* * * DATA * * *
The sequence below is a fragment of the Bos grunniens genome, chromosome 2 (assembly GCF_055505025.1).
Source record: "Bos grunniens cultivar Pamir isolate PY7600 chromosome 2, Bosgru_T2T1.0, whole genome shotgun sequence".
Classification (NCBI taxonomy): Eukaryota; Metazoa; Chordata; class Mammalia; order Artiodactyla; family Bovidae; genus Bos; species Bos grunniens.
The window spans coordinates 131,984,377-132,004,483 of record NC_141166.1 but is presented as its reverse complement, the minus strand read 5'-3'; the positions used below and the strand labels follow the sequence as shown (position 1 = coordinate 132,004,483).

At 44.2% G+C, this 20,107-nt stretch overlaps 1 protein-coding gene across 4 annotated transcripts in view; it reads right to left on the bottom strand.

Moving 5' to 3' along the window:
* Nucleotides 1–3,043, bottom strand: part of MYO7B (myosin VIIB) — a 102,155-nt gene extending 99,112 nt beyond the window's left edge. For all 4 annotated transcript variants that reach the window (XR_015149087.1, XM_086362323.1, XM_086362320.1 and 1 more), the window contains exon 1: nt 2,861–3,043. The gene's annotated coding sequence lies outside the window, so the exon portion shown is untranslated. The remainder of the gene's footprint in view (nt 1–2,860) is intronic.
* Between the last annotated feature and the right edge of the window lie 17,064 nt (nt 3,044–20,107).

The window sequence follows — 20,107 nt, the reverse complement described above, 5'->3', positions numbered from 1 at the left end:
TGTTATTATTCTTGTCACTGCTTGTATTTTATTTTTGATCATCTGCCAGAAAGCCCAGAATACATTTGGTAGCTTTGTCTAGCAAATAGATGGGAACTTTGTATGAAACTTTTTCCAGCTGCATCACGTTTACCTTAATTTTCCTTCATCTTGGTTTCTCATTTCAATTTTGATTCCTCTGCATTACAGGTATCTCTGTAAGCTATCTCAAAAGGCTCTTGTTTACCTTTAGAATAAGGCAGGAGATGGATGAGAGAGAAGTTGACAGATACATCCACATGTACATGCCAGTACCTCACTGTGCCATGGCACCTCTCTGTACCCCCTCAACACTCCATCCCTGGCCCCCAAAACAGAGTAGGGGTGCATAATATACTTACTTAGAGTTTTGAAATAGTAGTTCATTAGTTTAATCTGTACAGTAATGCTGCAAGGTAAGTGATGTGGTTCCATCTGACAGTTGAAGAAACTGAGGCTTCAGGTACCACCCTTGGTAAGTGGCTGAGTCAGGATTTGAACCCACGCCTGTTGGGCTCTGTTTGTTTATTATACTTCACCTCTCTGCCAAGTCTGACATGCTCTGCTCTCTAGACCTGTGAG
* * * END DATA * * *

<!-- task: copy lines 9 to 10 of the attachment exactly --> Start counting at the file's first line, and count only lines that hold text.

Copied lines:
The window sequence follows — 20,107 nt, the reverse complement described above, 5'->3', positions numbered from 1 at the left end:
TGTTATTATTCTTGTCACTGCTTGTATTTTATTTTTGATCATCTGCCAGAAAGCCCAGAATACATTTGGTAGCTTTGTCTAGCAAATAGATGGGAACTTTGTATGAAACTTTTTCCAGCTGCATCACGTTTACCTTAATTTTCCTTCATCTTGGTTTCTCATTTCAATTTTGATTCCTCTGCATTACAGGTATCTCTGTAAGCTATCTCAAAAGGCTCTTGTTTACCTTTAGAATAAGGCAGGAGATGGATGAGAGAGAAGTTGACAGATACATCCACATGTACATGCCAGTACCTCACTGTGCCATGGCACCTCTCTGTACCCCCTCAACACTCCATCCCTGGCCCCCAAAACAGAGTAGGGGTGCATAATATACTTACTTAGAGTTTTGAAATAGTAGTTCATTAGTTTAATCTGTACAGTAATGCTGCAAGGTAAGTGATGTGGTTCCATCTGACAGTTGAAGAAACTGAGGCTTCAGGTACCACCCTTGGTAAGTGGCTGAGTCAGGATTTGAACCCACGCCTGTTGGGCTCTGTTTGTTTATTATACTTCACCTCTCTGCCAAGTCTGACATGCTCTGCTCTCTAGACCTGTGAG